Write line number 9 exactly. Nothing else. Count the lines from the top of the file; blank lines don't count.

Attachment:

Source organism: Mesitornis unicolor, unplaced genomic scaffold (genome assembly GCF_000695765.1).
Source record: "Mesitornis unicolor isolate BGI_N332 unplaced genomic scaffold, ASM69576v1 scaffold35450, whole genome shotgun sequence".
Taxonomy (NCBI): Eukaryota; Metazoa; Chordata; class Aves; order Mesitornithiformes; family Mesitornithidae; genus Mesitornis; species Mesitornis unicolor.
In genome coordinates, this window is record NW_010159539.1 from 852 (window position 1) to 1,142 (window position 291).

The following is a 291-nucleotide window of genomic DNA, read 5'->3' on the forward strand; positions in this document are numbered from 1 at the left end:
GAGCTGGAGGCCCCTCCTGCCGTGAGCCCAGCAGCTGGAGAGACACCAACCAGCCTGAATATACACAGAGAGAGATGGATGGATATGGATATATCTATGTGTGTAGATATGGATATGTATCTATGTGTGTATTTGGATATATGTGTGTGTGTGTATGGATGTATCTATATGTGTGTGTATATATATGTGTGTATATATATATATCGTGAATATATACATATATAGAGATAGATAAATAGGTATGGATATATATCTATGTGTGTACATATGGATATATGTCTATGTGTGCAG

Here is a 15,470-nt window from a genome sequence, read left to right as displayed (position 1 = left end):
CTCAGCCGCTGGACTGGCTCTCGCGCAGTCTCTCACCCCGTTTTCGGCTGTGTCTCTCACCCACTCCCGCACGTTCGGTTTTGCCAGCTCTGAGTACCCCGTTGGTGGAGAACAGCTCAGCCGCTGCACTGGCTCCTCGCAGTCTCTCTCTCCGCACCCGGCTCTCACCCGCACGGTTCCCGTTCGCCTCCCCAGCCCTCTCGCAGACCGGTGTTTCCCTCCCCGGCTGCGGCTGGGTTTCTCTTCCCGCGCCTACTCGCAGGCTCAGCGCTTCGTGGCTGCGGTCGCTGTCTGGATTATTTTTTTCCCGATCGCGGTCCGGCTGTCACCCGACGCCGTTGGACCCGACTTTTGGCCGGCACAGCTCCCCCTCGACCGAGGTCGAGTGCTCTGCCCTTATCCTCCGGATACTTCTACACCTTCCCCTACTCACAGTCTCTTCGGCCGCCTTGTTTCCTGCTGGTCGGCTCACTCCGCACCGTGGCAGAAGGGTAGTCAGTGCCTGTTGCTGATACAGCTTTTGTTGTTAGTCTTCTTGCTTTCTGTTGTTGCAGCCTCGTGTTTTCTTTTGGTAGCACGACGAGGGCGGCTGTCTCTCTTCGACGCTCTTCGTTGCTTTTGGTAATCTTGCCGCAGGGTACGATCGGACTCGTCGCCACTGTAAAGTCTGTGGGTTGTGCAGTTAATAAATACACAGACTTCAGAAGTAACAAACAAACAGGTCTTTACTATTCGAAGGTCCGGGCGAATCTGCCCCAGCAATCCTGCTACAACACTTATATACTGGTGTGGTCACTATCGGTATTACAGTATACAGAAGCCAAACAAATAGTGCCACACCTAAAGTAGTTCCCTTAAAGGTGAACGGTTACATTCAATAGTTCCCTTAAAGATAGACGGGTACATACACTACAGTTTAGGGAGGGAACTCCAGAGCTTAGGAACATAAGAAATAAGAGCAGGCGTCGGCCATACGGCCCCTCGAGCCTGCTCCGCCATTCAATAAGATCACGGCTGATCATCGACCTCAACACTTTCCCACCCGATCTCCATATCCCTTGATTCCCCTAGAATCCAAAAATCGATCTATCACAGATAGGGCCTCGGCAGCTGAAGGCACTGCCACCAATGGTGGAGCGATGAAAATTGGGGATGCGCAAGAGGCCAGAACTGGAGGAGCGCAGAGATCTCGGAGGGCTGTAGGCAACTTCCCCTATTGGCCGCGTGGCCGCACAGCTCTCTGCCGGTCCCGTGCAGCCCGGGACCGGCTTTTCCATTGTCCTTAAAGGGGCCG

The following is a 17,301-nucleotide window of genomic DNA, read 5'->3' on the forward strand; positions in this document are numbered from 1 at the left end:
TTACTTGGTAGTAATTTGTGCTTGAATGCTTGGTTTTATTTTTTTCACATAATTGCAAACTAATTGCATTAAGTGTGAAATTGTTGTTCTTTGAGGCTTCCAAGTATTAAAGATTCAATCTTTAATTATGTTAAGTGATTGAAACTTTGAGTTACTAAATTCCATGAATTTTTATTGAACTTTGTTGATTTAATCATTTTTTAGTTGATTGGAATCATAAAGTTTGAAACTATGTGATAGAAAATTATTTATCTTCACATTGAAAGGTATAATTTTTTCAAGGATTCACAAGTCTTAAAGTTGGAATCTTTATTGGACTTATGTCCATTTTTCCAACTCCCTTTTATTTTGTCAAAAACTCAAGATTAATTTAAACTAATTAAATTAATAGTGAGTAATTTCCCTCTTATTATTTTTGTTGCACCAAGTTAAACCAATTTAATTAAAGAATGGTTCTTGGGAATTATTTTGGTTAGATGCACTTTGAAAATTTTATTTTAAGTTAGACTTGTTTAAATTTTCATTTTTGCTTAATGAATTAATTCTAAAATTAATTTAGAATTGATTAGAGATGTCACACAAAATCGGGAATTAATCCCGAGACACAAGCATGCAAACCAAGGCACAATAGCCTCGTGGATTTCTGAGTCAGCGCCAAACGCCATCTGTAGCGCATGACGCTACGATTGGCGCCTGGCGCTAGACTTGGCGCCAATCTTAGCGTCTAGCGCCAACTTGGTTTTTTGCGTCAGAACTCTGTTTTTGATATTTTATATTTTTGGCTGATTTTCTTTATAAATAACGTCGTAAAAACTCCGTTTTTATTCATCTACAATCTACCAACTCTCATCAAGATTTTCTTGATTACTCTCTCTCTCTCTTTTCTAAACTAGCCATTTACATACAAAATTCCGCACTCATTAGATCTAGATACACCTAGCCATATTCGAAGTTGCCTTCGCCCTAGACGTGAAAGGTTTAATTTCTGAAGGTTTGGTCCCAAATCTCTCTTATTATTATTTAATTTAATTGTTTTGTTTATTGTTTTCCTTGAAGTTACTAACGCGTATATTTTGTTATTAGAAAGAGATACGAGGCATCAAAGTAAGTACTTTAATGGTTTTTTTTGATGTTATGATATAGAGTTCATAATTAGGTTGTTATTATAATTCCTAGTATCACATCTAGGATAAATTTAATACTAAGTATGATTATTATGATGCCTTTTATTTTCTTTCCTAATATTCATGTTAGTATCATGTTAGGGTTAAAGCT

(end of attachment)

The following is a 17,301-nucleotide window of genomic DNA, read 5'->3' on the forward strand; positions in this document are numbered from 1 at the left end: